As former priests face litigation over sexual abuse, the Archdiocese of Los Angeles has renewed its commitment to protect the young people of the Church.

"No institution has learned more from mistakes made decades ago in dealing with priests who have abused young people than the Archdiocese of Los Angeles," said a Jan. 22 release from the archdiocese.

"The past cannot be changed, but we have learned from it. We are justifiably proud of our record of child protection in the 21st century, and we remain vigilant against all that would harm our children and young people."

The Los Angeles Times published a story Jan. 21 saying that 25 years ago, in the late 1980s, archdiocesan officials tried to hide sex abuse cases from police.

The paper's story is based on personnel files dating from 1986 and 1987 which were filed as evidence in pending litigation involving two former priests.

"We have apologized for the sad and shameful actions of some priests," the archdiocese stated, "as well as for our inadequate responses in assisting victims and in dealing with perpetrators."

"For more than a decade, however, few institutions have done as much as the Los Angeles Archdiocese to promptly report abuse allegations to civil authorities, to screen all those who supervise children, and to train adults and children in the latest abuse prevention procedures."

Much of what the L.A. Times discusses are memos between Los Angeles' former archbishop, Cardinal Roger Mahony, and then-Monsignor Thomas Curry, who was vicar of clergy at the time. Msgr. Curry was consecrated a bishop in 1994, and since that time has served as one of the auxiliary bishops of the Los Angeles archdiocese.

Cardinal Mahony stated Jan. 21 that his "thoughts and prayers" are with the victims of the "sinful abuse" committed by Catholic clergy.

He wrote that the archdiocese took steps towards safeguarding children beginning in 1987 and that they progressed "as we learned more about…the ineffectiveness of so-called 'treatments' at the time."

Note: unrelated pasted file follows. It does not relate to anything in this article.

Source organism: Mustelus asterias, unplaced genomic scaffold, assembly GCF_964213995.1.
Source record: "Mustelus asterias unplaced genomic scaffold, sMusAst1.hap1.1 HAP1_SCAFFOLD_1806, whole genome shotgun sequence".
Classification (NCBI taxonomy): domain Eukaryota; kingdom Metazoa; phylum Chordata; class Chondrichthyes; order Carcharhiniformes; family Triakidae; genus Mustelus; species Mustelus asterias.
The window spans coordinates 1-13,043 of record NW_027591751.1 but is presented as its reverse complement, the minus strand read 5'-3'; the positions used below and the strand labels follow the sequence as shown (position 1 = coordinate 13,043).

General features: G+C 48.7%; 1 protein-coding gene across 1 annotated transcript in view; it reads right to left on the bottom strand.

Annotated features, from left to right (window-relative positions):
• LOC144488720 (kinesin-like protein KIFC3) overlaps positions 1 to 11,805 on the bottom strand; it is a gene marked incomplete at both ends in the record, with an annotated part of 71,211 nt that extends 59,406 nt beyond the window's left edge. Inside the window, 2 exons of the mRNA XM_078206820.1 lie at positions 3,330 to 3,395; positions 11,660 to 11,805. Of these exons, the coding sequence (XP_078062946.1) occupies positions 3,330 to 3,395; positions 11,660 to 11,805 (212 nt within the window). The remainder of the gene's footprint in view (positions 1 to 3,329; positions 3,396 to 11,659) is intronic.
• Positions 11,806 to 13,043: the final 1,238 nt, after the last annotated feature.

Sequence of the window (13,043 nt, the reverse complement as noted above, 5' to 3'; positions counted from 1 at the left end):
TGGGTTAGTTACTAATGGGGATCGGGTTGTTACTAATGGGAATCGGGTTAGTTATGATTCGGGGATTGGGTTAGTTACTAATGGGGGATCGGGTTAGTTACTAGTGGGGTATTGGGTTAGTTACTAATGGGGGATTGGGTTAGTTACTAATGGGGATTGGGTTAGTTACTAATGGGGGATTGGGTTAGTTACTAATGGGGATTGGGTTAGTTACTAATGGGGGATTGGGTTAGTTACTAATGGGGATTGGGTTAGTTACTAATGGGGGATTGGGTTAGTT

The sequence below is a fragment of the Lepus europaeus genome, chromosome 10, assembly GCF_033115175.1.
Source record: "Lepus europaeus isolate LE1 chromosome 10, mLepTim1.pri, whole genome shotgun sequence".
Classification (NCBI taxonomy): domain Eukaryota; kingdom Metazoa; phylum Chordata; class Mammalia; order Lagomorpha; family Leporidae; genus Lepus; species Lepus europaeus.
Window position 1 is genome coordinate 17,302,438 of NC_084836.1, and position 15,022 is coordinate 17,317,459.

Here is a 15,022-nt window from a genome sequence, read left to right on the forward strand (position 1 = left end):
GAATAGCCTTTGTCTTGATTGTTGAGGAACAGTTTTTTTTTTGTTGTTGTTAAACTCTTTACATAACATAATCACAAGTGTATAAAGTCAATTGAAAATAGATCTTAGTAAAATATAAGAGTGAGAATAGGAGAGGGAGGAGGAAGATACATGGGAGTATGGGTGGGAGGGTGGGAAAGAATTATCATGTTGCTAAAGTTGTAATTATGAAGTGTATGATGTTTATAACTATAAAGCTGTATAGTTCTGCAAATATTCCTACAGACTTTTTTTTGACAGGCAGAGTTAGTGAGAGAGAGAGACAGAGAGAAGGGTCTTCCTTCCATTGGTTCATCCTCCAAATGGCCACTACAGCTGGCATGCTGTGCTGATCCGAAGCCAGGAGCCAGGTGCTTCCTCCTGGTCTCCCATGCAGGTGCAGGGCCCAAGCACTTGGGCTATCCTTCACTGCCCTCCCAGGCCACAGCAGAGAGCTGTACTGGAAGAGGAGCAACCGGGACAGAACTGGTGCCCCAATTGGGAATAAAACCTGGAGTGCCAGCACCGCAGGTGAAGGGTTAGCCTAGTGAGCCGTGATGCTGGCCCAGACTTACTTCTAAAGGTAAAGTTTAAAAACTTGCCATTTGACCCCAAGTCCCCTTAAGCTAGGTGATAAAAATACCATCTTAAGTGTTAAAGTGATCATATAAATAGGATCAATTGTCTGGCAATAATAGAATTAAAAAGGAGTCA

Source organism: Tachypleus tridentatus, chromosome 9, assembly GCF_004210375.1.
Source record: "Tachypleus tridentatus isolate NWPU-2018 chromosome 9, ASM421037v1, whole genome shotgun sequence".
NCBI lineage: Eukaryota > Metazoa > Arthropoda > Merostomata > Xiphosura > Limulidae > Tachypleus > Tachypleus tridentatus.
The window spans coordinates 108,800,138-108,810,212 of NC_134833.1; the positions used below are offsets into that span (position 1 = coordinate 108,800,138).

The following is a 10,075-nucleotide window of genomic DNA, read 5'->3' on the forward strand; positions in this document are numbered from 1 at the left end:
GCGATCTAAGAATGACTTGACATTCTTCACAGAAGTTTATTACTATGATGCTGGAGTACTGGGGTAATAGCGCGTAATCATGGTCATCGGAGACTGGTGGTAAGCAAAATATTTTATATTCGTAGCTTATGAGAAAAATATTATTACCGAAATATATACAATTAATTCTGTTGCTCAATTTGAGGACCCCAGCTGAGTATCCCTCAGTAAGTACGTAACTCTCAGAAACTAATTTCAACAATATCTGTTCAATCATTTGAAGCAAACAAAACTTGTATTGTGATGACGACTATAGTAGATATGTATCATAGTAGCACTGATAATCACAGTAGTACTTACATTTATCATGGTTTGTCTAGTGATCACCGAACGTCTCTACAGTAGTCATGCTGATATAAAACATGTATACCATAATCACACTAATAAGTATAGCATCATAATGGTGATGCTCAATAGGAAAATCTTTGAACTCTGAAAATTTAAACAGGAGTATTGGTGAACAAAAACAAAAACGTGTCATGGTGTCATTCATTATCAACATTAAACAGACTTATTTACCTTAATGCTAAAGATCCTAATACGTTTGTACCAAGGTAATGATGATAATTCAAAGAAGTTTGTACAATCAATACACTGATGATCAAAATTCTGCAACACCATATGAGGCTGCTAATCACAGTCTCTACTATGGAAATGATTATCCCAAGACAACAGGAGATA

The cardinal, who retired in 2011, recounted his meetings with the victims of abuse. He said he offered them his "personal apology" and "took full responsibility…for my own failure to protect fully the children and youth entrusted to my care."

He said he keeps the names of victims and their abusers on the altar of his private chapel and that "every single day" he prays for the victims, each of whom is "precious in God's eyes and deserving of my own prayer and sacrifices for them."

Bishop Curry also released a statement, saying Jan. 22 that he wishes to "apologize for those instances when I made decisions regarding the treatment and disposition of clergy accused of sexual abuse that in retrospect appear inadequate or mistaken."

He also expressed sympathy for the victims of abuse by clergy and said he has "come to a fuller understanding over the years of the causes and treatment of sexual abuse."

Bishop Curry noted that in his pastoral region, Santa Barbara, he has "fully implemented…the Archdiocese's policies and procedures for reporting abuse, screening those who supervise children, and abuse prevention training for adults and children."

Cardinal Mahony concluded, "It remains my daily and fervent prayer that God's grace will flood the heart and soul of each victim, and that their life-journey continues forward with ever greater healing."

The ex-priests facing pending litigation are, according to the L.A. archdiocese, Nicholas Aguilar Rivera and Michael Baker. Rivera served in Los Angeles in 1987 and 1988, when he returned to Mexico, where he was from. Baker was ordained in 1974, and resigned from the priesthood in 2000.